Assessment of disease activity

In contrast to the initial diagnosis of IBD, more data are available regarding the use of new endoscopic imaging techniques for monitoring disease activity in IBD patients. Based on a prospective randomized trial, chromoendoscopy showed a higher diagnostic performance to assess the extent and severity of the inflammatory activity in UC when compared to conventional colonoscopy[84]. For NBI, Kudo et al[85] found that mucosal vascular patterns in UC presenting with obscure configuration showed significantly more inflammatory cell infiltrates, increased goblet cell depletion, and basal plasmacytosis. This group also described the key features of different stages of activity in UC imaged with NBI[86]. In a small pilot study the concept of angiogenesis in IBD was also assessed to demonstrate that positive appearance on NBI showed increase in angiogenesis or vessel density[87]. By using the principle of digital post-processing in real-time (virtual chromoendoscopy, i-Scan), inflammatory extent and activity compared with histology showed an overall agreement of 48.71% and 53.85% (white-light) and 92.31% and 89.74% (i-Scan)[88]. Also endomicroscopic techniques have been tested to grade activity in IBD. For instance, CLE is able to provide information equivalent to conventional histology, showing distinct alterations in active and non-active UC patients compared to normal controls[89]. Li et al[90] demonstrated that a classification based on crypt architecture and fluorescein leakage with CLE showed good correlations with histological results in UC. The strong ability of visualizing abnormalities on a cellular level, underling the possibility to assess mucosal healing, was demonstrated by showing distinct vascular and tissue alterations in even endoscopically (magnified) normal appearing colonic mucosa in patients with UC in the state of remission[91].

For CD, a CD Endomicroscopic Activity Score (CDEAS) was proposed, which is consisting of six parameters: crypt number (increased or decreased), crypt distortion, micro erosions, cellular infiltrate, vascularity, and number of goblet cells (increased or decreased)[92]. Interestingly, the authors found a strong correlation of CDEAS and CRP to underline the potential as a disease activity predictor in CD[92]. EC is also capable to visualize different histopathological features. In a pilot trial Neumann et al[92] found a concordance with histopathology for grading intestinal disease activity reaching to 100%[83]. In order to visualize histology in real-time without the use of dies a comparable approach might be achieved with MPM[41]. The implementation into an endoscopic device shall be a helpful to create images of tissue in subcellular resolution[42,93,94]. An overview of selected studies is given in Table 2.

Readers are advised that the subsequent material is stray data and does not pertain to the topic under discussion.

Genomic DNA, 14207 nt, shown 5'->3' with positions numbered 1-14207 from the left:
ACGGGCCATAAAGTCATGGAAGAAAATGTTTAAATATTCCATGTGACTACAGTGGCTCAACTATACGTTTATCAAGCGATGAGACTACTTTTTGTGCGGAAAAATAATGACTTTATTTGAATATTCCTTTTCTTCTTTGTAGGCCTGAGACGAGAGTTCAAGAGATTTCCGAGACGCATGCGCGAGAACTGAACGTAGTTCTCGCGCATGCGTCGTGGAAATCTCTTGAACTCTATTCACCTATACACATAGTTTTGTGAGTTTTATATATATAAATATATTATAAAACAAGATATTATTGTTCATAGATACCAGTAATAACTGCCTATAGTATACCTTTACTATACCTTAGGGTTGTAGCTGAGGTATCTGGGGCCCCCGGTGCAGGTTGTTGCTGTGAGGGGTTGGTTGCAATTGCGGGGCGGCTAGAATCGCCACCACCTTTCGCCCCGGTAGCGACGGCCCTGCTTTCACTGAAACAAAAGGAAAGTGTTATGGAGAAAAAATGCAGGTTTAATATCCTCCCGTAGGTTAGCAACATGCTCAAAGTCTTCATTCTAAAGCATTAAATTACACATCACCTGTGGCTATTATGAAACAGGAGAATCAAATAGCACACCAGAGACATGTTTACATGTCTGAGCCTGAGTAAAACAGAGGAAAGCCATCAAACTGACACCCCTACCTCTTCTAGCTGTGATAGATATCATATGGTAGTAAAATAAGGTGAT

Table 2 Assessment of disease activity with advanced endoscopic imaging in the context of clinical trials.
Ref.TechniqueNo. of patientsFindings
Kiesslich et al[84], 2003CE165Agreement with histology: 84.5% (72 of 84) vs 60% (49 of 81)
Kudo et al[85], 2009NBI30Obscure mucosal vascular pattern is associated with inflammatory cell infiltrates (26% vs 0%), goblet cell depletion (32% vs 5%), and basal plasmacytosis (2% vs 21%)
Danese et al[87], 2010NBI14Positive appearance on NBI correlated with increase in angiogenesis or vessel density
Neumann et al[88], 2013Virtual CE (i-Scan)78Inflammatory extent and activity accordance with the histological results: 48.71% and 53.85% (white-light) and 92.31% and 89.74% (i-Scan)
Watanabe et al[89], 2008CLE17Distinct alterations in active and non-active UC patients compared to histology
Li et al[90], 2010CLE73Crypt architecture and fluorescein leakage with CLE correlate with histological results
Neumann et al[92], 2012CLE54CDEAS consisting of six parameters: crypt number, crypt distortion, micro erosions, cellular infiltrate, vascularity, and number of goblet cells
Strong correlation of CDEAS and CRP
Prediction of therapeutic response

In addition to monitoring disease activity, CLE techniques have also been used to predict the response to biological therapy in IBD. In a recent pilot study performed by Atreya et al[95], molecular-targeted confocal endomicroscopy prior to the initiation of anti-tumor necrosis factor (TNF) alpha therapy was used to evaluate the subsequent therapeutic response in 25 CD patients. The authors used a topical fluorescent anti-TNF-antibody to visualize membrane-bound TNF[95]. It was shown that patients with high numbers of membrane-bound TNF on inflammatory cells show higher short-term response rates, higher rates of mucosal healing and lower inflammatory scores during anti-TNF-therapy even after one year. This molecular targeted approach demonstrates an ideal example how personalized medicine, including innovative imaging strategies and targeted therapies, could be applied to IBD[6].